pike.git / README-GIT

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pike.git/README-GIT:2:   HOW TO BUILD PIKE FROM GIT      If you like to live at the bleeding edge you can download Pike from   git with all the latest additions from the developers. There are two   major branches in the archive, the latest stable branch and latest   development branch. Stable versions have an even minor version   number, i.e. 7.0.x, 7.2.x, 7.4.x, whereas the development branches   have an odd minor version.      Keep in mind that the git versions are under heavy development and - have not been tested nearly as well as the offcial releases. You use - the code AT YOUR OWN RISK. + have not been tested nearly as well as the official releases. You + use the code AT YOUR OWN RISK.         DEPENDENCIES      Building from git requires the same tools as building from a source   distribution (gnu m4, bison and a C compiler, suggested also GNU make   and libz), and then some. In addition to thosee requirements, you   need a working Pike, autoconf and gcc (to generate the dependency   files; another compiler can be used to do the actual compilation).   
pike.git/README-GIT:89:   gitclean Remove all files that are generated automatically,    i.e. bring the tree back to the state as if it    was checked out from the git.         CONFIGURE OPTIONS AND BUILD VARIABLES      If you want to pass arguments to the configure script (see below), the   simplest way is to use the CONFIGUREARGS variable, like this:    -  make CONFIGUREARGS="--prefix=/usr/local/my-pike --with-security" +  make CONFIGUREARGS="--prefix=/usr/local/my-pike --with-debug"      The arguments passed through CONFIGUREARGS are remembered in the build   tree and reused if CONFIGUREARGS is undefined or the empty string.   You therefore don't need to repeat them every time, but you can still   change them later if you like. There's a special case for the --help   argument: If CONFIGUREARGS is set to '--help' then the help text from   the configure script is shown and nothing else is done, and the stored   CONFIGUREARGS setting isn't affected.      The build targets also creates a script 'pike' in the bin subdirectory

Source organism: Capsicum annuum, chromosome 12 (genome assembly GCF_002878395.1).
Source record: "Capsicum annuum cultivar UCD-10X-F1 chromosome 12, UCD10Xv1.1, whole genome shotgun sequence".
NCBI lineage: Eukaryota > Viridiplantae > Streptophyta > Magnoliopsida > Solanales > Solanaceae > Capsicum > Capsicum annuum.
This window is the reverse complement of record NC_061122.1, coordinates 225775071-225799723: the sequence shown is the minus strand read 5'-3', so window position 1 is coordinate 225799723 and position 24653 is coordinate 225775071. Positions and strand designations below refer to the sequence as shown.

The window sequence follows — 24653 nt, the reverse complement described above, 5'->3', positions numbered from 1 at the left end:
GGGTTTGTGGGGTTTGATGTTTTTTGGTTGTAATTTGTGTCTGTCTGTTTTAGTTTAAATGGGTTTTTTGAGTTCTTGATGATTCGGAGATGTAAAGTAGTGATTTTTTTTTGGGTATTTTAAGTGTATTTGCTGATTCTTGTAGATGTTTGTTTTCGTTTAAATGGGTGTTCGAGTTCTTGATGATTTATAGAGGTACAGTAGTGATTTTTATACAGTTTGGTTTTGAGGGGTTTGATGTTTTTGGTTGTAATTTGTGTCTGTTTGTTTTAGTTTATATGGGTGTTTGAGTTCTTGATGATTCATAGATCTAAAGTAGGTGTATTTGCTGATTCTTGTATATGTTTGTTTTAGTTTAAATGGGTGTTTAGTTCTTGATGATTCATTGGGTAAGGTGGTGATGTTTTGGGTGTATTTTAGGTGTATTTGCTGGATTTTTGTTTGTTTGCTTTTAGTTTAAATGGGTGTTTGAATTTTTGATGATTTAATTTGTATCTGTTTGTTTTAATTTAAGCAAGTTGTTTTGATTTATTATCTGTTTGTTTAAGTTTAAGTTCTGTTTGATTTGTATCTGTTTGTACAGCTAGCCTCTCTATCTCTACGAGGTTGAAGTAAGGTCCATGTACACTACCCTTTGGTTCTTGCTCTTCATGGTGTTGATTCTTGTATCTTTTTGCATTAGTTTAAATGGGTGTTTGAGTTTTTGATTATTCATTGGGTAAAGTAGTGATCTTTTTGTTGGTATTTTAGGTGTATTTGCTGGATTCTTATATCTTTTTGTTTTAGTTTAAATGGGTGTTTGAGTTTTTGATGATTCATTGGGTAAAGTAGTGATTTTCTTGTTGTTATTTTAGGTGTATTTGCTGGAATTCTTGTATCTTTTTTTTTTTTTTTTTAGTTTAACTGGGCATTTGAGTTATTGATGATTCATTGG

pike.git/README-GIT:111:   you want to use Pike this way (which is mainly useful if you update   from git often), you should consider doing 'make dump_modules' to make   it start faster.         Some options for the configure script are:      --prefix=/foo/bar if you want to install Pike in /foo/bar,    default is /usr/local.   --without-gdbm compile without gdbm support - --without-bignums disable support for large integers - --without-gmp compile without gmp support (implies -  --without-bignums) +    --with-rtldebug compile with runtime debug checks   --without-cdebug compile without debug symbols (-g)   --with-debug same as --with-rtldebug --with-cdebug   --without-debug same as --without-rtldebug --without-cdebug   --without-copt compile without -O2   --without-threads compile without threads support (see    also the section 'If It Doesn't Work' below)   --without-zlib compile without gzip compression libary    support   --without-dynamic-modules compile statically, no dynamic loading    used (makes the binary larger)   --without-mysql compile without mysql support   --with-profiling enables profiling Pike code but slows    down interpreter a little   --with-poll use poll instead of select   --with-dmalloc compile with memory tracking, makes Pike    very slow, use for debugging only. - --with-security enable internal object security system +          You might also want to set the following environment variables:      CFLAGS Put extra flags for your C compiler here.   CPPFLAGS Put extra flags for your C preprocessor here    (such as -I/usr/gnu/include)   LDFLAGS Put extra flags to your linker here, such as    -L/usr/gnu/lib and -R/usr/gnu/lib